esports predictions for 2019

Esports is predicted to grow into a $1.1 billion industry in 2019. So we felt with New Year right around the corner, this would be a good time to go over some of the major esports predictions for 2019.

What Are Our Six Esports Predictions For 2019?

1. The first major apparel brand will truly move into esports

This is a fairly easy one as Nike and Adidas have both began inroads into the esports industry. False reports came out that Nike had signed a $144 million deal with the LPL, the Chinese section of competitive League of Legends. While that deal is not set in stone, it is also not off the table entirely. According to a report from The Esports Observer, some organizations in the LPL took issue with the exclusivity portion of the contract.

As more major non-endemic brands enter esports, the major sports apparel companies are coming soon.

2. South Korea Telecom will win League of Legends Worlds

Another major esports predictions for 2019 is that the champs are going to make a comeback. The most dominant team in League – led by Faker, the most dominant player in all of esports – is coming off its worst year since Faker joined the team. The 2014, 15, and 16 LoL champions, SKT, missed LoL Worlds last year for the first time.

In response, the roster experienced massive turnover. Players from the world championship runs – including three-time champion Bang – were sent packing. In fact, Faker is the only one who survived. Moreover, he is now surrounded by some of the best young guns Korea has to offer.

With a good team around him, Faker is eyeing the pedestal once again.

3. The “top tier” of esports is going to get more crowded

Throughout esports history, some games have proven themselves to be the top esports draws. League of Legends is the most popular through viewership. Dota 2 boasts the highest single prize pool. CS:GO is the steady presence that has grown along with esports. Overwatch entered with a massive splash in its inaugural year.

In 2019, that scene will get more complicated.

Fortnite still has many competitive issues, but has also made many players a lot of money since the first official tournament over the summer. The return of the popular Black Ops series in Call of Duty has shot viewership through the roof. The first event of the 2019 Call of Duty World League hit nearly 200,000 viewers, more than any event in 2018 besides the championships.

As far as esports predictions for 2019 are concerned, those two games are the most likely to broach the top level of esports. However, other games like Rainbow Six: Siege, Rocket League, Clash Royale and Magic the Gathering: Arena are also worth watching out for.

4. The electronic card game is making an esports comeback

For years, Blizzard’s Hearthstone dominated the online card game space. Now they finally have some true competitors to watch out for in Magic the Gathering: Arena and Artifact. Magic is by far the most popular tabletop card game but never had much interest in going digital. Backed by toy company Hasbro, MTG: Arena has put down $10 million in prizes and guaranteed $75,000 salaries for players. Artifact is made by Valve, and will capitalize on the lore of Dota 2.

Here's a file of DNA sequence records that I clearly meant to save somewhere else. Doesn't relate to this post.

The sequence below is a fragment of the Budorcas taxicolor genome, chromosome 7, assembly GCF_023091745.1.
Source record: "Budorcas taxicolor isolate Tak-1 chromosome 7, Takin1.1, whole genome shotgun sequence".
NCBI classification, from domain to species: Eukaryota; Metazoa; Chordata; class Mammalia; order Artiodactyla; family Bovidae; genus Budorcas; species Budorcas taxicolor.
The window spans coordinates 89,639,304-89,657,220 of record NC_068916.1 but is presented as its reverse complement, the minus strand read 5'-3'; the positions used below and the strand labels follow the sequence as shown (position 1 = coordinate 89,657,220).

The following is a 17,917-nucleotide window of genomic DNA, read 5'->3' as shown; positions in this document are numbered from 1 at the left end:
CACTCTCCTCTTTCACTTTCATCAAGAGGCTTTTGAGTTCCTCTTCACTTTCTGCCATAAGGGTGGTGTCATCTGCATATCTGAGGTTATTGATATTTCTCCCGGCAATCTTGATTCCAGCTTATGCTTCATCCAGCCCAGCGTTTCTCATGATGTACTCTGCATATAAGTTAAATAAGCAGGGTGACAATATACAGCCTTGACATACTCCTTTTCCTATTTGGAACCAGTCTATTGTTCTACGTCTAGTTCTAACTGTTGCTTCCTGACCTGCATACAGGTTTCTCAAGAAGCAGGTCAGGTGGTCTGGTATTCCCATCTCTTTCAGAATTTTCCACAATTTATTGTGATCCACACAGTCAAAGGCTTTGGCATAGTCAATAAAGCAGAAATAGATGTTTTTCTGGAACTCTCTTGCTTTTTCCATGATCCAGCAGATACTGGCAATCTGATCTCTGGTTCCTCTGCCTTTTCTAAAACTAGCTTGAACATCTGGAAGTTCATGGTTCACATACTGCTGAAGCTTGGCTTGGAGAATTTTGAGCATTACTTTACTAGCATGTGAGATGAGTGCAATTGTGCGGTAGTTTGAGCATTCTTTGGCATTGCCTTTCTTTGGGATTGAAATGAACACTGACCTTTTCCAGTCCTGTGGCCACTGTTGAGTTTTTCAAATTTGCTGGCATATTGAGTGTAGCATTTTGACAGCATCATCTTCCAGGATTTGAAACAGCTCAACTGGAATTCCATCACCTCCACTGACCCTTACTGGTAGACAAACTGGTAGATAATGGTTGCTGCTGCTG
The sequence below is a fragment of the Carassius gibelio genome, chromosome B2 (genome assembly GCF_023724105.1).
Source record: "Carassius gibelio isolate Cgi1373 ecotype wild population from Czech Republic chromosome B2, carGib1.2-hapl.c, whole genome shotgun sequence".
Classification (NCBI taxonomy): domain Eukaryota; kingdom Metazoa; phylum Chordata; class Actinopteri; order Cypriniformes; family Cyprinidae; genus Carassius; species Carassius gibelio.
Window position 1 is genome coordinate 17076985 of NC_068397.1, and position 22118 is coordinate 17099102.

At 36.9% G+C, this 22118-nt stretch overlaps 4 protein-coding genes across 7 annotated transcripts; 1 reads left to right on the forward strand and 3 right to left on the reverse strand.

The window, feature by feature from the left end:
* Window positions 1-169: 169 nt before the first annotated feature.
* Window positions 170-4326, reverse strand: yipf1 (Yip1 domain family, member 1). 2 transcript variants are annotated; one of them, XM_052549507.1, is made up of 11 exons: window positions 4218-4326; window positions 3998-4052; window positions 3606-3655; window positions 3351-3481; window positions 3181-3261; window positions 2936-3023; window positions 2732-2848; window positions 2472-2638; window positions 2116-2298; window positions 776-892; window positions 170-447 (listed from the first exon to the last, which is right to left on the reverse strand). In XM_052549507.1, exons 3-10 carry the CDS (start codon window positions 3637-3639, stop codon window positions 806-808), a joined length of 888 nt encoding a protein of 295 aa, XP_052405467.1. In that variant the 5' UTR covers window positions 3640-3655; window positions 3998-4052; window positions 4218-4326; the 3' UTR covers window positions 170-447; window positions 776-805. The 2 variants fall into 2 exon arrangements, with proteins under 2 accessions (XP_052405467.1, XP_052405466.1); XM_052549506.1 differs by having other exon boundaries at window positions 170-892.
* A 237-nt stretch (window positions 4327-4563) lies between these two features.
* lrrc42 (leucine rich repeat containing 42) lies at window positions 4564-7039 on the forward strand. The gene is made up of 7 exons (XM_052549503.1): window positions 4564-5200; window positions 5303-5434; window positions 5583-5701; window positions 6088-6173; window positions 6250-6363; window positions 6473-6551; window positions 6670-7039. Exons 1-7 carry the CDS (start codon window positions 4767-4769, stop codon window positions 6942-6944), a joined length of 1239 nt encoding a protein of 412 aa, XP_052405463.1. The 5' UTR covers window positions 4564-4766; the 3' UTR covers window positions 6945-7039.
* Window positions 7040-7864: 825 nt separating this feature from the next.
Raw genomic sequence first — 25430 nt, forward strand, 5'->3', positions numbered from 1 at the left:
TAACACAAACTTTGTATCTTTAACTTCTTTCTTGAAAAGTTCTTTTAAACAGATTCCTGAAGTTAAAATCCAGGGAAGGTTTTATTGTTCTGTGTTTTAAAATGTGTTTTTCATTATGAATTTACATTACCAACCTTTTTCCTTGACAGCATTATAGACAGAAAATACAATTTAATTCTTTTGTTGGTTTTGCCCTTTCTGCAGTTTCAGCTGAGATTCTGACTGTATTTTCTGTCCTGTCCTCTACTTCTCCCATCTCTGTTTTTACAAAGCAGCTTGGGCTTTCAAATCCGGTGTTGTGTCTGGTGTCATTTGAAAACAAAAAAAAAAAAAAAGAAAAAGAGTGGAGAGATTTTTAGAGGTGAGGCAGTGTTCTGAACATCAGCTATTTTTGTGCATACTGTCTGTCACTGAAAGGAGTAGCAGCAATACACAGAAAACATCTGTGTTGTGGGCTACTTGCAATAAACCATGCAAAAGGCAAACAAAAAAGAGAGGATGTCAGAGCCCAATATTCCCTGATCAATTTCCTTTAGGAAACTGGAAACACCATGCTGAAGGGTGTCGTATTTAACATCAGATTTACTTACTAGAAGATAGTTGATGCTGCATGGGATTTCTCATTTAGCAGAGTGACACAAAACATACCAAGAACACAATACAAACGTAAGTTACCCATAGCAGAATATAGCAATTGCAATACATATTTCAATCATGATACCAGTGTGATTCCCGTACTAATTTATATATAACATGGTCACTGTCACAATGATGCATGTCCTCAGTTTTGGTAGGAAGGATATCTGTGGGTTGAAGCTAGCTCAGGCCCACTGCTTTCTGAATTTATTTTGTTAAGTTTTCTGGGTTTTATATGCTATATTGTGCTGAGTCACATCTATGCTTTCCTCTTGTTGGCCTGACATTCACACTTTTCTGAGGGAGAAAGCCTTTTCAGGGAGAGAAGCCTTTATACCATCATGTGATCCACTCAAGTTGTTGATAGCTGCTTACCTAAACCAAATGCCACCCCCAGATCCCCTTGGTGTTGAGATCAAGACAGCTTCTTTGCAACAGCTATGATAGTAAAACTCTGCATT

Like an animal with no natural predators, Hearthstone had gotten lazy. The competitive structure was abysmal and didn’t provide any consistency. Nerfs to overpowered cards took much too long. These two new games with big money behind them have forced Blizzard to step up. They radically changed the competitive structure and began taking down the power level of some of the games most complained about cards.

Our esports predictions for 2019 is that this battle between MTG: Arena, Artifact and the new Hearthstone esports system will truly heat up come the new year.

5. Fortnite’s esports scene will figure out what the hell it is

Right now, Fortnite’s competitive scene is a massive prize pool and little structure. Unlike just about every other esport, the format of Battle Royale (1vs100) makes it incredibly hard to organize competitively. Epic Games has placed $100 million in prizes for Fortnite esports and made some players millionaires already.

While the money is nice, the format is not. Since the announcement of the prize pool in May of 2018, Epic has hosted events called “skirmishes.” They come with each season, and each event has been different. The Winter Skirmish was marred by the introduction of planes and the “Infinity Blade,” an overpowered item that only one player could have and provided a massive advantage.

These skirmishes seem to be Epic just throwing stuff at a wall and seeing what sticks. So far they have made some competitive improvements, but will be trying to settle into a routine in 2019.

6. Mobile esports will become too big to ignore

As the computing power of mobile phones improves, so have the competitive scenes of the games on them. Many esports have mobile versions like Fortnite and Hearthstone. Some true mobile games, however, are poised to break through in 2019. While Clash Royale is the biggest, it has nonetheless taken plenty of criticism. That is because it is littered with micro transactions that are almost required to play the game at the highest level.

Ultimately though, that highest level does feature some very strategy-intensive gameplay. The Clash Royale League World Finals boasted nearly five million hours watched, according to viewership database Esports Charts.